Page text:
‘We have empirical evidence to show that this scheme does not work’ – Opposition call on Housing Minister to scrap ‘reckless’ proposed shared equity scheme
The Opposition have called on the Housing Minister to scrap the “reckless” proposed shared equity scheme in the Government’s plan for cheap homes.
This comes as the Irish Independent revealed that the Central Bank has doubts about the scheme in the Affordable Housing Bill, proposed by Minister for Housing Darragh O’Brien.
Sinn Féin housing spokesperson Eoin Ó Broin has called for the shared equity scheme to be scrapped completely from the Bill while it undergoes pre-legislative scrutiny in the Oireachtas Housing Committee.
He said that he wasn’t surprised “at all” to hear that the Central Bank has serious concerns over the scheme.
“We have empirical evidence to show that this scheme does not work and could be very dangerous,” he said.
“We know from the Celtic Tiger if you increase mortgage credit into the market it increases house prices. Fianna Fáil, when they were last in Government, very regularly ignored the advice of experts and regulators.
“Darragh O’Brien is behaving exactly like his predecessors did when they were in Government.”
He said that the scheme will have “negative consequences”.
“This is not an academic matter. This is about the single biggest purchase of a single person or a couple, buying their home,” he continued.
“For the Government to act in such a reckless way, not only potentially pushing up house prices but straddling some working people with an unsustainable level of debt, it’s just reckless in the extreme.”
Labour’s housing spokesperson Senator Rebecca Moynihan also called for the Housing Minister to either reform the scheme or “scrap it completely”.
She said that the Government had a “Trumpian” response to the Economic and Social Research Institute (ESRI) warning on Tuesday that it may hike house prices.
“The reaction of the Government this week, by this Trumpian, coordinated attack on an independent institution showed a lack of willingness to engage on the real detail of the scheme and it’s very, very concerning.”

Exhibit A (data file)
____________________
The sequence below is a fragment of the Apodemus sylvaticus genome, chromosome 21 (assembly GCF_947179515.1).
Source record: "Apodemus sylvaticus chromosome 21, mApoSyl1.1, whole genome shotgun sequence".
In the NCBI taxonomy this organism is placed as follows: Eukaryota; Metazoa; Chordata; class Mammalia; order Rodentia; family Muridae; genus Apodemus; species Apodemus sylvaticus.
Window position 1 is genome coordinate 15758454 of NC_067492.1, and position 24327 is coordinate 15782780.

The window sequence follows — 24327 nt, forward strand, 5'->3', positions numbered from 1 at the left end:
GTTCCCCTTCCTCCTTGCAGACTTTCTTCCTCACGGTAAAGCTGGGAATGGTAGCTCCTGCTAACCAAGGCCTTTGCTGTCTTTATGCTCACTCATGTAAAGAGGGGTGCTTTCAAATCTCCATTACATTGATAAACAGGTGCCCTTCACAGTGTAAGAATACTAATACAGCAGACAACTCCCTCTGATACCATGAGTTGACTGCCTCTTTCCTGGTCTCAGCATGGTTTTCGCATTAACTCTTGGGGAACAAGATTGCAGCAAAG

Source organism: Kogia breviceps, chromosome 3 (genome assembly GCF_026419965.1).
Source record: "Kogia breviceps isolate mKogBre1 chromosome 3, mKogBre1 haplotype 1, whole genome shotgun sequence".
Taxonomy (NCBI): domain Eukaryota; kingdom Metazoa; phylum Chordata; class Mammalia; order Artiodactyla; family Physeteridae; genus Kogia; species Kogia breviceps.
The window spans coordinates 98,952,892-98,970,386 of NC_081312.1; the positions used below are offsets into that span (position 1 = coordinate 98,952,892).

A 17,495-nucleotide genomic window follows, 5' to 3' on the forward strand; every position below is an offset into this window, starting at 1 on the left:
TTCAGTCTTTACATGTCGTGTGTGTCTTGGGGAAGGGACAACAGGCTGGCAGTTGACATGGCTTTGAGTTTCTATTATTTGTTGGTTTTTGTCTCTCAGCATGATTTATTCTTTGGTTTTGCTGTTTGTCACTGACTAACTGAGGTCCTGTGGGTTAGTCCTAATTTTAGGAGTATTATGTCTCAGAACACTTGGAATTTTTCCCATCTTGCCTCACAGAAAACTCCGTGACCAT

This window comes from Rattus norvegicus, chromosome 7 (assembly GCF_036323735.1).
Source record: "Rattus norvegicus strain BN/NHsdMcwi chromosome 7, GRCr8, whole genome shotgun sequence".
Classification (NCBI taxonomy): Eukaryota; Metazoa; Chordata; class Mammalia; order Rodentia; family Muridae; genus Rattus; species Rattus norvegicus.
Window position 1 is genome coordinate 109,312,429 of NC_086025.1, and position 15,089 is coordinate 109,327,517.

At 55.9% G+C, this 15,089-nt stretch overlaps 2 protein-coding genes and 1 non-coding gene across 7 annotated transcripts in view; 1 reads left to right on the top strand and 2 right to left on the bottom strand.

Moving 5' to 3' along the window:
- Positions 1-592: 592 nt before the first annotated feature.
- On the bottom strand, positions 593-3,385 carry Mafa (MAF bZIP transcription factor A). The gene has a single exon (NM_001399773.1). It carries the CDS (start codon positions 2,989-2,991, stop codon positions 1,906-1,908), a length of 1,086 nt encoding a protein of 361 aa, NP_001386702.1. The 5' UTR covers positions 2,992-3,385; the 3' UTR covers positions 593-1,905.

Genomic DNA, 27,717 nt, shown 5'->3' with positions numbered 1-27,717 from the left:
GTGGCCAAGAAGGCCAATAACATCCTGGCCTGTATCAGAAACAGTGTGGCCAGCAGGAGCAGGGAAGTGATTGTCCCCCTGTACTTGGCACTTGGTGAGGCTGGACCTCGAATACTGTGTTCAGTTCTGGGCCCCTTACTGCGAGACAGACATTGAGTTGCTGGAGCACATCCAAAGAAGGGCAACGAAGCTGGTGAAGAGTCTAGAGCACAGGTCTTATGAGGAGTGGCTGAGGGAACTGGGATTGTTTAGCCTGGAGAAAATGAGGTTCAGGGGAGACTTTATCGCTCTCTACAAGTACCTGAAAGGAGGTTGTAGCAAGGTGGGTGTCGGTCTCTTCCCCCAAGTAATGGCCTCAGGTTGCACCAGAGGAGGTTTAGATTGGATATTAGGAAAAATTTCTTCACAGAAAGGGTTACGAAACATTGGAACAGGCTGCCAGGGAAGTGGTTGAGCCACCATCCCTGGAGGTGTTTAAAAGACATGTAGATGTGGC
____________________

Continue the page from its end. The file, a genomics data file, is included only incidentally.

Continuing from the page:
Ms Moynihan said that the Minister is ignoring “all independent advice” and said that “shoving money to developers” is not going to solve the housing crisis.
Meanwhile, Social Democrat housing spokesperson Cian O’Callaghan said that if the shared equity scheme is scrapped from the Affordable Housing Bill, it should not be revisited.
“€75m has been allocated for that scheme but it should be transferred directly into building cost rental homes,” he told Independent.ie.
He also raised concerns that the Central Bank is the second body to raise concerns about this scheme, after the ESRI warned that it may hike house prices.
“We now have multiple credible sources raising very strong concerns that the scheme could push up house prices. It’s very worrying that the Minister is not listening to these concerns,” he said.
Speaking on RTÉ’s Drivetime, Minister of State for Local Government and Planning Peter Burke said that the shared equity scheme is “only one piece in all our armour” to try and increase affordable and social homes in the Affordable Housing Bill.
He said that if the shared equity scheme is looked at “in isolation” he can see how there may be “concerns”.
“If you look at this proposal in isolation, yes you can see how people would be concerned about the demand side, but there are 23 heads of the Bill and 20 out of the 23 deal with other measures to increase supply outside of that scheme,” he said.
He said that the Government is engaging with the Central Bank and the Department of Public Expenditure and Reform, who has also raised concerns about house price hikes in relation to the scheme.
“They’re engaging to ensure that this proposal will be passed, it will be passed with the approval from the Central Bank and the Department of public Expenditure and Reform,” Mr Burke added.